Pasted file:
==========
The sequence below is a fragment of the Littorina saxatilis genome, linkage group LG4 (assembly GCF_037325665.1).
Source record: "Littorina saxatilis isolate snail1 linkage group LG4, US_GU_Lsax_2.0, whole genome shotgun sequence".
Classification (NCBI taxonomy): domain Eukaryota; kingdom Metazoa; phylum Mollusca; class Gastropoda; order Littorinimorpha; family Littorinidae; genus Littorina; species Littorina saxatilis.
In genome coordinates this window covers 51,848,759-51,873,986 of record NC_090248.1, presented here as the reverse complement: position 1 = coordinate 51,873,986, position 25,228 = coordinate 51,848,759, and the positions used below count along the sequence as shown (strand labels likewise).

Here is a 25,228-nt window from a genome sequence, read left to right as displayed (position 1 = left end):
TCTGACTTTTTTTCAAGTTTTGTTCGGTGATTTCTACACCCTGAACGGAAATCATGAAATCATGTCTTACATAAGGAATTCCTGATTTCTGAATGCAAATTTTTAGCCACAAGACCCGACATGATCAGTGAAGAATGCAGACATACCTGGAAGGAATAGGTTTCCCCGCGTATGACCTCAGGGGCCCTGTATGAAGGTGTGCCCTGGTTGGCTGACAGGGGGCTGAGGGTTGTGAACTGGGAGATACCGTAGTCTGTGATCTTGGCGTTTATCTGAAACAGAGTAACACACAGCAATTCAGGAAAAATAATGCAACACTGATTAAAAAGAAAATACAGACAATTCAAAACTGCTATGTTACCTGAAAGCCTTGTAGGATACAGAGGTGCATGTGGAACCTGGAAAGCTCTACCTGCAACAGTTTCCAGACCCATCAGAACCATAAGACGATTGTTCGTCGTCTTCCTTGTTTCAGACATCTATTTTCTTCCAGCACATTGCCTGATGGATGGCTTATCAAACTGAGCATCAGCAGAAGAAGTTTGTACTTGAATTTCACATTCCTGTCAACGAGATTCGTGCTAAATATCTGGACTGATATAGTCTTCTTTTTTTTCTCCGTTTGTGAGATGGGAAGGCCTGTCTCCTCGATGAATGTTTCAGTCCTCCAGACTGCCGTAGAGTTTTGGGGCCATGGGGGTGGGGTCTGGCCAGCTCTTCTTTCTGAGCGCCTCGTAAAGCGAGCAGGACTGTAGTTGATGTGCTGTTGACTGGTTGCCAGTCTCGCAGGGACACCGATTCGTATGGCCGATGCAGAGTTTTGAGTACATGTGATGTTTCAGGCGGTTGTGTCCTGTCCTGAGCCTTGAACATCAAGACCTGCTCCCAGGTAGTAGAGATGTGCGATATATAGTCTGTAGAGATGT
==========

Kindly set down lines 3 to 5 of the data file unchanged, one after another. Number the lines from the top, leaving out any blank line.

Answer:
Classification (NCBI taxonomy): domain Eukaryota; kingdom Metazoa; phylum Mollusca; class Gastropoda; order Littorinimorpha; family Littorinidae; genus Littorina; species Littorina saxatilis.
In genome coordinates this window covers 51,848,759-51,873,986 of record NC_090248.1, presented here as the reverse complement: position 1 = coordinate 51,873,986, position 25,228 = coordinate 51,848,759, and the positions used below count along the sequence as shown (strand labels likewise).

Here is a 25,228-nt window from a genome sequence, read left to right as displayed (position 1 = left end):